Princess Maria’s side of the story is like she’s recounting the events to an unnamed person who prompts her every now and then, but you only have Maria’s responses. She seems to go off on a tangent more often than not and sometimes mentions things that have not yet happened in the main story.

As the story progresses and von Hausburg and Princess Maria journey with a group of men to find the truth about the vampires, their stories start to diverge. You read about events from each of their perspectives and sometimes they’re slightly different and in others they are vastly different. It’s hard to tell what’s real and what’s not, as not only to their accounts differ from each other’s, but at times they contradict themselves. It makes the story both intriguing and confusing.

Fear and His Servant is an interesting story with compelling points of view. It’s sometimes funny, is sometimes eerie, and it’s also sometimes confusing. It’s an interesting premise and it’s certainly a book like nothing I’ve read in recent years, but I think having such large gaps between when I’d pick it up, had a detrimental effect on the overall reading experience.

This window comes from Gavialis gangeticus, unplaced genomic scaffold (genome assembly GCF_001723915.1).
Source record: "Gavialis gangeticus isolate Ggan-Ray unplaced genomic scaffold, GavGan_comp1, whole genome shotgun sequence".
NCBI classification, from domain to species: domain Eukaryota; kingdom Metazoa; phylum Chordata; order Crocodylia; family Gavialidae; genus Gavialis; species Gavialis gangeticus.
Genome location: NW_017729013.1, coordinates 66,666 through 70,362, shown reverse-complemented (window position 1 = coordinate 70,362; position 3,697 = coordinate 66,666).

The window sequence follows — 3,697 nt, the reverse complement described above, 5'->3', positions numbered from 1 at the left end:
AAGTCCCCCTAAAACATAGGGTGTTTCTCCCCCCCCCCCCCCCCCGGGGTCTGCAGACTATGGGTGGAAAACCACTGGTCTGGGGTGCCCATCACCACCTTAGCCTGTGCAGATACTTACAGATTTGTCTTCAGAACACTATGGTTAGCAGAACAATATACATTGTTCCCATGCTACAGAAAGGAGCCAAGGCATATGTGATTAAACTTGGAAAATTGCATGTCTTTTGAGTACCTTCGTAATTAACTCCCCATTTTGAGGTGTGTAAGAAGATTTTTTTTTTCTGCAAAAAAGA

REVIEW: Crawl (2019)

When Haley (Kaya Scodelario) goes to check on her father (Barry Pepper) during a category 5 hurricane, she finds herself trapped in a flooding house with deadly alligators.

Crawl is a combination of creature feature and disaster movie and with that it has a lot of the usual tropes, but it uses them well. There is a fair few jump scares, but they feel earnt as the film knows how to crank up the tension, leaving you almost constantly on edge. The jumps care’s release the tension just for a moment but then you realise something truly horrifying is happening and it’s hard not to look away.